Treacherous travel, road closures as dangerous storm moves through Prairies

·4 min read
Treacherous travel, road closures as dangerous storm moves through Prairies
Treacherous travel, road closures as dangerous storm moves through Prairies

Widespread winter alerts span the Prairies, as gusty winds, heavy snow and dropping temperatures lead to a messy mix and dangerous travel conditions. Drivers are being urged to postpone any non-essentail travel, with drifting snow and reduced visibility reported on major highways. An additional 5-10+ cm of snow is possible across parts of Saskatchewan and Manitoba through Tuesday, with howlong 70-90+ km/h winds making for blizzard-like conditions. The lingering cold front in southern Alberta may produce some additional snowfall for the foothills as well. More on what's left of this clipper system and the impacts expected, below.

TUESDAY: DANGEROUS ROAD CONDITIONS AS SNOW, POWERFUL WINDS WHIP THROUGH, TRAVEL NOT RECOMMENDED

Freezing rain and blowing snow was widespread across Alberta on Monday, with some additional snowfall expected across the extreme southern foothills through the day on Tuesday. A sudden drop in temperatures created slick and icy conditions, which threatens to impact commute times once again.

Road conditions continued to deteriorate across southern and central Saskatchewan as the clipper system pushed eastwards into early Tuesday, with a combination of high winds and snow leading to dangerous blizzard-like conditions. Several highways across the region were closed first thing.

Northwesterly winds will be gusting between 70-90+ km/h and will continue over areas near and south of the Trans Canada Highway. The strongest gusts are possible with the cold front in southwestern Saskatchewan, along the U.S. border and in the Wascana Basin.

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Capture (40)

"Avoid travel if possible," says Environment and Climate Change Canada (ECCC) in a winter storm watch that spans southern Saskatchewan. "Travel is expected to be hazardous due to reduced visibility in some locations. Surfaces such as highways, roads, walkways and parking lots may become icy and slippery. Extreme cold conditions are likely with extreme wind chill values."

Central areas in the province can expect 5-10 cm of snow, while areas in the south will see less than 5 cm. A general swath of 5-10 cm of snow will fall across central Saskatchewan, with higher totals closer to the Manitoba border.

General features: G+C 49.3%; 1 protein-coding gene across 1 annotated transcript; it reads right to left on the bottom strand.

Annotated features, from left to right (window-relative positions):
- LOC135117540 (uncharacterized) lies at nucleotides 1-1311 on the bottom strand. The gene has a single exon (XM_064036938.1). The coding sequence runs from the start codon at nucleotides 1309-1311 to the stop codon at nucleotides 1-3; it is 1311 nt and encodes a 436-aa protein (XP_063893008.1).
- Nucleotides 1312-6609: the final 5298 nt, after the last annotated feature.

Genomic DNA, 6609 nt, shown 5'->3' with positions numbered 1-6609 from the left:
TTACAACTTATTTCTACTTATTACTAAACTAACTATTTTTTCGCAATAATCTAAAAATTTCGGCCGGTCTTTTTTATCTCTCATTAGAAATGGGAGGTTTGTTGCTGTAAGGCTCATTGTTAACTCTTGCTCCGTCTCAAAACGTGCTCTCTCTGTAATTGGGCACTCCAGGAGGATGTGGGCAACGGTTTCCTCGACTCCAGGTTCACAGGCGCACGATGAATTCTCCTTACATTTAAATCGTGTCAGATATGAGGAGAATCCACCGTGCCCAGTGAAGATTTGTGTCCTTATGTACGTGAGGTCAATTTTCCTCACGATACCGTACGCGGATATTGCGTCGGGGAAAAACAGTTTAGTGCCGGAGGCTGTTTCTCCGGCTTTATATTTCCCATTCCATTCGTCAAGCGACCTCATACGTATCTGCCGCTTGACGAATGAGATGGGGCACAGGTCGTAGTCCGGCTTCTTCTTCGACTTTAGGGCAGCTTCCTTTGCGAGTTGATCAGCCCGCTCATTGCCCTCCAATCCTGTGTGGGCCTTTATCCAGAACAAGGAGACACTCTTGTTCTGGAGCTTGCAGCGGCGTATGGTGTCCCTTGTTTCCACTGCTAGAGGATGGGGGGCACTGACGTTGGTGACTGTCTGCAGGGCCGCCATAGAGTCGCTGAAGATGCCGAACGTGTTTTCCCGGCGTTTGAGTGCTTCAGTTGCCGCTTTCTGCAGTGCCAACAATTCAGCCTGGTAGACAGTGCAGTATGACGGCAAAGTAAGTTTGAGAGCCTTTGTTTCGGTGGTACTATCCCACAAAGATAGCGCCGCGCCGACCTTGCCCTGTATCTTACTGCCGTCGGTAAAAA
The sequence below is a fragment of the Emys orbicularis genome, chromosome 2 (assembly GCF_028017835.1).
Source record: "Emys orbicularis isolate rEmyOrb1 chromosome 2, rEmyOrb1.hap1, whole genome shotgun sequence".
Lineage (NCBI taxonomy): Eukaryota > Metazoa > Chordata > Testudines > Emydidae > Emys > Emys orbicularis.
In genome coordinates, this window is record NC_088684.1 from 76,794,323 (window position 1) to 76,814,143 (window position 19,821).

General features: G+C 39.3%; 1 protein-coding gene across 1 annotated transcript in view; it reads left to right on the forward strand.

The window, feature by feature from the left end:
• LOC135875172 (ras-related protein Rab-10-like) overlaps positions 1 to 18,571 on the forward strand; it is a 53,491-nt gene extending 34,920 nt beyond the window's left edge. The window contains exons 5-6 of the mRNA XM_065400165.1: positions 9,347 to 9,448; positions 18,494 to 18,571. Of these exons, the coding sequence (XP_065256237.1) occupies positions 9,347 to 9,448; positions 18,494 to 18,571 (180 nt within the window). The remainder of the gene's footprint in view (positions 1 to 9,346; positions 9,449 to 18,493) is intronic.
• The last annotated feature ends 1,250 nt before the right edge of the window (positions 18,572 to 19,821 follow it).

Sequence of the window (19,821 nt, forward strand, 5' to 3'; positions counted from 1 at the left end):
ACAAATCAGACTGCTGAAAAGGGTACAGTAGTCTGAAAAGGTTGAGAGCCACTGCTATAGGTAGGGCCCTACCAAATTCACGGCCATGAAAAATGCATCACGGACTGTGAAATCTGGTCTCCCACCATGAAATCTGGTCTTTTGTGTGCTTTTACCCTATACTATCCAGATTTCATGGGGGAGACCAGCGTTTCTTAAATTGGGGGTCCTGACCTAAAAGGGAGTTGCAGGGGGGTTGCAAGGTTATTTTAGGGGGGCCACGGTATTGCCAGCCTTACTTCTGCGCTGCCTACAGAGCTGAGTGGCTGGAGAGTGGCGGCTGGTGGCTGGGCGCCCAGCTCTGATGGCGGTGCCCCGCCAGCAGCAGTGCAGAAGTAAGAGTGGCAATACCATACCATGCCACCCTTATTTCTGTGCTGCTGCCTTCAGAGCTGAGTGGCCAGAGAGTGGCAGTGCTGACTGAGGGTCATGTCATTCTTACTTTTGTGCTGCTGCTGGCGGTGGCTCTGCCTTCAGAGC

The snow pushed into Manitoba overnight Monday, with Winnipeg already receiving 10 cm by Tuesday morning. Additional amounts of 5-10+ cm can be expected.

"Behind the system, winds will continue to increase through Tuesday with gusts near 80 km/h expected," says Kelly Sonnenburg, a meteorologist at The Weather Network. "With the friction-less Manitoba lakes, winds may gust even stronger for areas just south of the lakes, which has prompted blizzard warnings over the water and winter storm warnings for the Red River Valley."

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Capture (38)

Poor visibility and dangerous travel can be expected for southern regions. Even within the city of Winnipeg, visibilities will likely be reduced by blowing snow, especially downwind of open areas.

Wind gusts will remain strong through Tuesday evening for both southern Saskatchewan and Manitoba before gradually easing later Tuesday night.

As the system continues to track eastwards, temperatures will drop throughout the day, with cold air will remaining in place through Wednesday before conditions warm up once again Thursday.

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Capture (39)

Very mild conditions are expected for Alberta this weekend, with temperatures climbing well above freezing again. Meanwhile, another blast of Arctic air is expected across the eastern Prairies this weekend and yet another shot for early next week. This will give a very impressive contrast in temperatures for the west versus eastern Prairies.

Check back for the latest updates on conditions across the Prairies.

Thumbnail image courtesy: Jenny Hagan